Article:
Typical signatures are 16 to 24 pages, but they can be up to 32 pages or as little as four pages. The number of pages in a signature differs according to the number of pages in a book and the type of stitch used to sew the signatures together.


For example, a 12-page book made with Perfect Binding will have three signatures of 4 pages each. Other binding techniques are Saddle Stitch Binding and Case Bound Binding, which vary in complexity and how they use signatures.


Your pages must be divisible by four because four pages are printed on one large sheet and then folded in half to make a booklet. Bookbinding requires particular calculations to allow the book to come together successfully.


There are more metaphorical purposes instilled in a blank page. The inclusion of a blank page can represent the reader about to begin their journey through a story without preconceived notions or opinions about a book.


The blank pages at the front and back of a novel exist for a practical purpose, because a book needs an even number of pages, whether they all have content on them or not. Sometimes a blank page can mean something significant, and sometimes it can serve as a way to include sketches or maps and add character to the book.


When books are printed on an offset printer, many pages of the book are printed onto one large sheet of paper. This paper is then folded into sections called signatures, which usually consist of 16-24 pages of the book. The signatures are then stacked on top of each other and bound together to create the book.


This other common cause of blank pages is a stylistic choice rather than a technical issue. Many authors like to have every new chapter start on a right (or, recto) page. That means that if the previous chapter ended on a recto page, the following left (or, verso) page will be blank.


Of these two causes of blank pages in books, only the second will have an affect on how you layout the book. If you choose to have all your chapters start on right, then any blank pages you end up with should be completely blank, with no pages numbers.


If you do have one or more blank pages in your document, and you want them to print like that, you need to take emergency action: Click the Print Settings button at the bottom of the Print Booklet dialog box. That opens the Print dialog box.


All of a sudden starting a few days ago, google books' pages are all blank (no matter what book I choose to preview) and now tonight instagram is coming up as a blank page. I don't know if the latest update did this. I'm assuming it did because I've never had this problem before in the many years I've used firefox.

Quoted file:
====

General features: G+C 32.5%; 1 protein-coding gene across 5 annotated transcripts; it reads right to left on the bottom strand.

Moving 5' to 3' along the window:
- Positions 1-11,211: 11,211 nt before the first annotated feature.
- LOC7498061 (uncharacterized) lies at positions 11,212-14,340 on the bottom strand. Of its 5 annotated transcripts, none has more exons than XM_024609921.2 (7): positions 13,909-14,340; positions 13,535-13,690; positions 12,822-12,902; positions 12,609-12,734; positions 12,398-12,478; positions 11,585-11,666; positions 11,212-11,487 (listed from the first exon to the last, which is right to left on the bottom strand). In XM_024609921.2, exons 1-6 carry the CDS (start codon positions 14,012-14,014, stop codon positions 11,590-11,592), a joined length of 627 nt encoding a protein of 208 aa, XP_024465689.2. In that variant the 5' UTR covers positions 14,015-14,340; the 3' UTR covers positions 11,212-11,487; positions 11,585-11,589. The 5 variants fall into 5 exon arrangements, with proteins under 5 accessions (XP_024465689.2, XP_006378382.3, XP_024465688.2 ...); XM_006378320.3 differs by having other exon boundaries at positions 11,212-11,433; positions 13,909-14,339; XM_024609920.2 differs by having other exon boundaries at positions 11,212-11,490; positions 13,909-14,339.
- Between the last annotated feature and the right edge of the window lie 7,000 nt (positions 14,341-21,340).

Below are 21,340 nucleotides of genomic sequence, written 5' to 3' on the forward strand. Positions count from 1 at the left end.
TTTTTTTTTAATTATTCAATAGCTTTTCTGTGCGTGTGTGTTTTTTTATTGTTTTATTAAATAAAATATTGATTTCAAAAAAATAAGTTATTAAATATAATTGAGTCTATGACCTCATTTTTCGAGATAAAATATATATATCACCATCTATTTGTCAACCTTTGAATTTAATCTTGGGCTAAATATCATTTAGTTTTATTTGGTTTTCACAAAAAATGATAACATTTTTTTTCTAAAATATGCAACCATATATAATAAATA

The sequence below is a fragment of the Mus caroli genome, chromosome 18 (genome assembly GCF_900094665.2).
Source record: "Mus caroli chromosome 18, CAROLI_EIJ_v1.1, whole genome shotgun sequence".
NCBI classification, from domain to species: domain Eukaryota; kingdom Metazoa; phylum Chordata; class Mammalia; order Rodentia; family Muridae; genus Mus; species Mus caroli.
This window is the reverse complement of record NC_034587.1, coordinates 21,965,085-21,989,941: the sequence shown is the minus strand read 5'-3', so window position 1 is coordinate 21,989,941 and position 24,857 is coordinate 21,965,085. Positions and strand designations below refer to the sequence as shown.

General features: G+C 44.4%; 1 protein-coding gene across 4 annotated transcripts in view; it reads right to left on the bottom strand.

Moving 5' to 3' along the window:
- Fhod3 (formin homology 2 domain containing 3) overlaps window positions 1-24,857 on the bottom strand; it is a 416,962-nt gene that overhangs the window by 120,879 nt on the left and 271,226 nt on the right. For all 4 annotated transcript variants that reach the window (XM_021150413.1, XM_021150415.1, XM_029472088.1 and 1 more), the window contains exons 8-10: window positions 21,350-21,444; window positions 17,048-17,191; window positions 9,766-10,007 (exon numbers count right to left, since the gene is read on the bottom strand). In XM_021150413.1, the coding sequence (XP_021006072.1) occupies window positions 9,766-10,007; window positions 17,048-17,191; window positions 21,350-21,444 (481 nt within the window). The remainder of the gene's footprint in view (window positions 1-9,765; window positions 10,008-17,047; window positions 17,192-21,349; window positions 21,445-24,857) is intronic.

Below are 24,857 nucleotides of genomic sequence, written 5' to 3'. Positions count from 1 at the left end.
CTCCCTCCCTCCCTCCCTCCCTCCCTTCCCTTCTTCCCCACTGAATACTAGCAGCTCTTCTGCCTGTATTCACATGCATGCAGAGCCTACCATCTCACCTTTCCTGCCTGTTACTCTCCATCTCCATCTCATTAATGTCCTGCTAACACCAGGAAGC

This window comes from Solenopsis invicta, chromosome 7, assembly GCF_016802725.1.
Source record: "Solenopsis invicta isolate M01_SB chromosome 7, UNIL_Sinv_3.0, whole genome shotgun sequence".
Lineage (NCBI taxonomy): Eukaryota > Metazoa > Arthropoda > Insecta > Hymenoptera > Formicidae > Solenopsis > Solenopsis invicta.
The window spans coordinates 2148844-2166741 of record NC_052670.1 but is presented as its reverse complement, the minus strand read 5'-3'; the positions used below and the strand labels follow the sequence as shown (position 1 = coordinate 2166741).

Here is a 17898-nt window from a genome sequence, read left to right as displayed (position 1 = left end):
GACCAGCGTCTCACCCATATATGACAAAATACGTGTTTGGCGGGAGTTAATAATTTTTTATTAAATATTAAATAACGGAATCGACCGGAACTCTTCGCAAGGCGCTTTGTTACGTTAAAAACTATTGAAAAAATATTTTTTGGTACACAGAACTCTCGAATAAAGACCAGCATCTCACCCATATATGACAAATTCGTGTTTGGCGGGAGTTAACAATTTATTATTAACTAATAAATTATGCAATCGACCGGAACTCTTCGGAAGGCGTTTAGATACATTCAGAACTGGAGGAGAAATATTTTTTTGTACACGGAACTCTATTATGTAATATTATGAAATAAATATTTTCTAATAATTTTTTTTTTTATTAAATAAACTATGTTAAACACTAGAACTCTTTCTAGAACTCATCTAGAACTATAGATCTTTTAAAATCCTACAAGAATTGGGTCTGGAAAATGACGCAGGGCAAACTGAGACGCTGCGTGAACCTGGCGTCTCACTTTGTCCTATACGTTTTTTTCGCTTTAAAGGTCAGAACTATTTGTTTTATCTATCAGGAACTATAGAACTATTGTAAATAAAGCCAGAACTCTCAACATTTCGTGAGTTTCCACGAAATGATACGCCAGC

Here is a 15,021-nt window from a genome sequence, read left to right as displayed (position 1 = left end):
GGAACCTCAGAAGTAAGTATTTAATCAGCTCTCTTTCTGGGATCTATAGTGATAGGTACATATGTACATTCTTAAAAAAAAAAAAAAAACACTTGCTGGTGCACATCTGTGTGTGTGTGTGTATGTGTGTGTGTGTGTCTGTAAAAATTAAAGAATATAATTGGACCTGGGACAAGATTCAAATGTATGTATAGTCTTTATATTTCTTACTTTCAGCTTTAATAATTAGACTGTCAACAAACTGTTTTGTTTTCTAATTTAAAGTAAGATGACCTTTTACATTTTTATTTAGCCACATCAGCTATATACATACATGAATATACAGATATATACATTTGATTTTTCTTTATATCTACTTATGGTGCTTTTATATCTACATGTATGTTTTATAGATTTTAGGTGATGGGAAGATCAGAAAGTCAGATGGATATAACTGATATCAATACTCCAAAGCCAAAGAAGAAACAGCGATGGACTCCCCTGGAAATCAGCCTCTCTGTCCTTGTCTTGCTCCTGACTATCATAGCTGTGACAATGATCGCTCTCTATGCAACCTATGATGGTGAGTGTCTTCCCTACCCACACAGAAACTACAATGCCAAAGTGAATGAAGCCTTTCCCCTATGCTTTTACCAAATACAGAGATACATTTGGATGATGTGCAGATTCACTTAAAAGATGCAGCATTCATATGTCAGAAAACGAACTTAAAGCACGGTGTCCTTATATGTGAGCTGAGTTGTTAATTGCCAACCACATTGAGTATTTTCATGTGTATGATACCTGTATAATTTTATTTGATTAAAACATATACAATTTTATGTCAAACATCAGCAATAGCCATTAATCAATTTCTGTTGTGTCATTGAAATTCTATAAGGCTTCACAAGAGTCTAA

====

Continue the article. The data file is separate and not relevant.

When creating Data Driven Pages in ArcMap, some users may prefer to exclude blank pages, which do not have any features from the map book, while still preserving pages with features in the map book. The following workflow creates Data Driven Pages without blank pages.


  • The instructions provided describe how to create a new grid index layer made up only of grids that contains features and use the new index layer to create Data Driven Pages. The example below shows the Zion park boundary, which lies only within some grids, while other grids are blank. Follow the steps provided below to remove the blank grids:In ArcMap, run the Select By Location tool by clicking Selection > Select By Location on the ArcMap main menu. The Select By Location tool selects the grids in the original grid index layer that intersect with the feature layer. Ensure the following parameters are defined:

  • Note:A grid index layer must be created before running the Select By Location tool. For more information on how to create a grid index layer, refer to Creating grid index features. For Selection method, select the select features from option.

  • For Target layer(s), check the original grid index layer.

  • For Source layer, select the feature layer.

  • For Spatial selection method for target layer feature(s), select intersect the source layer feature from the drop-down list.

  • Click Apply. The output below shows the selected grids with features within the grids.

  • Run the Make Feature Layer tool on the grid index layer to make a layer with only the selected features from Step 1.In the Search window, search and open the Make Feature Layer tool.

  • For Input Features, select the grid index layer.

  • Click OK. A new grid index layer without blank grids is created as the resulting output.

  • Use the new grid index layer created in Step 2 as the input for the index layer when generating Data Driven Pages.In the Data Driven Pages toolbar, click the Data Driven Page Setup icon.

  • In the Set Up Data Driven Pages dialog box, check the Enable Data Driven Pages check box.

  • For Layer, select the new grid index layer created in Step 2.

  • Specify other parameters as desired.

  • Click OK. The resulting Data Driven Pages do not contain blank pages without features.

For more information on how to create and enable Data Driven Pages, refer to Creating Data Driven Pages and Enabling Data Driven Pages.